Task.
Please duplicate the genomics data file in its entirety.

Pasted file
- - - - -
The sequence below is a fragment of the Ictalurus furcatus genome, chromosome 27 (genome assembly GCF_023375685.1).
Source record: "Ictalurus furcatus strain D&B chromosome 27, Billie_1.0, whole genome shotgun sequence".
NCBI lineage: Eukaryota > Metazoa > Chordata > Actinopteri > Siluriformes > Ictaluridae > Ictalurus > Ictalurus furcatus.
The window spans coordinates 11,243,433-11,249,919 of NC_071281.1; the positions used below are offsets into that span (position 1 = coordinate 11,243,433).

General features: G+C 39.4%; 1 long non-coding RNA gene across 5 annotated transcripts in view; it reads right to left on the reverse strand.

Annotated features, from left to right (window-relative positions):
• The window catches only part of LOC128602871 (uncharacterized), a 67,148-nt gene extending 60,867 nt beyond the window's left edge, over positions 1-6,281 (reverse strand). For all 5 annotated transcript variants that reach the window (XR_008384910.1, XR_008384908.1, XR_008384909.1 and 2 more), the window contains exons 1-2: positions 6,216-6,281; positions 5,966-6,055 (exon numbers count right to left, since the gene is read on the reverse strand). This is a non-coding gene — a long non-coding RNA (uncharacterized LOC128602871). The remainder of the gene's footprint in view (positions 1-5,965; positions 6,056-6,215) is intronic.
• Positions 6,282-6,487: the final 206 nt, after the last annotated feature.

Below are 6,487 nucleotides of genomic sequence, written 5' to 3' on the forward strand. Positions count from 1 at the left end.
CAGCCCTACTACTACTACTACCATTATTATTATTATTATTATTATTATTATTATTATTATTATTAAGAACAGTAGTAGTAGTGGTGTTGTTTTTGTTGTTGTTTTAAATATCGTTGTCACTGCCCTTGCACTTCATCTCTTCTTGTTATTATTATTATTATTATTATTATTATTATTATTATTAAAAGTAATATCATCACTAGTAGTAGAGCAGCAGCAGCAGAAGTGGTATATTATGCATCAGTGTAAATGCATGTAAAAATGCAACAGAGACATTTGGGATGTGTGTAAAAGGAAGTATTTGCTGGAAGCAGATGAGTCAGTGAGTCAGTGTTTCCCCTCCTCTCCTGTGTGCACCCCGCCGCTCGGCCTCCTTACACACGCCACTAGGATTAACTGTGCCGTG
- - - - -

The sequence below is a fragment of the Ictalurus furcatus genome, chromosome 27 (genome assembly GCF_023375685.1).
Source record: "Ictalurus furcatus strain D&B chromosome 27, Billie_1.0, whole genome shotgun sequence".
NCBI lineage: Eukaryota > Metazoa > Chordata > Actinopteri > Siluriformes > Ictaluridae > Ictalurus > Ictalurus furcatus.
The window spans coordinates 11,243,433-11,249,919 of NC_071281.1; the positions used below are offsets into that span (position 1 = coordinate 11,243,433).

General features: G+C 39.4%; 1 long non-coding RNA gene across 5 annotated transcripts in view; it reads right to left on the reverse strand.

Annotated features, from left to right (window-relative positions):
• The window catches only part of LOC128602871 (uncharacterized), a 67,148-nt gene extending 60,867 nt beyond the window's left edge, over positions 1-6,281 (reverse strand). For all 5 annotated transcript variants that reach the window (XR_008384910.1, XR_008384908.1, XR_008384909.1 and 2 more), the window contains exons 1-2: positions 6,216-6,281; positions 5,966-6,055 (exon numbers count right to left, since the gene is read on the reverse strand). This is a non-coding gene — a long non-coding RNA (uncharacterized LOC128602871). The remainder of the gene's footprint in view (positions 1-5,965; positions 6,056-6,215) is intronic.
• Positions 6,282-6,487: the final 206 nt, after the last annotated feature.

Below are 6,487 nucleotides of genomic sequence, written 5' to 3' on the forward strand. Positions count from 1 at the left end.
CAGCCCTACTACTACTACTACCATTATTATTATTATTATTATTATTATTATTATTATTATTATTAAGAACAGTAGTAGTAGTGGTGTTGTTTTTGTTGTTGTTTTAAATATCGTTGTCACTGCCCTTGCACTTCATCTCTTCTTGTTATTATTATTATTATTATTATTATTATTATTATTATTAAAAGTAATATCATCACTAGTAGTAGAGCAGCAGCAGCAGAAGTGGTATATTATGCATCAGTGTAAATGCATGTAAAAATGCAACAGAGACATTTGGGATGTGTGTAAAAGGAAGTATTTGCTGGAAGCAGATGAGTCAGTGAGTCAGTGTTTCCCCTCCTCTCCTGTGTGCACCCCGCCGCTCGGCCTCCTTACACACGCCACTAGGATTAACTGTGCCGTG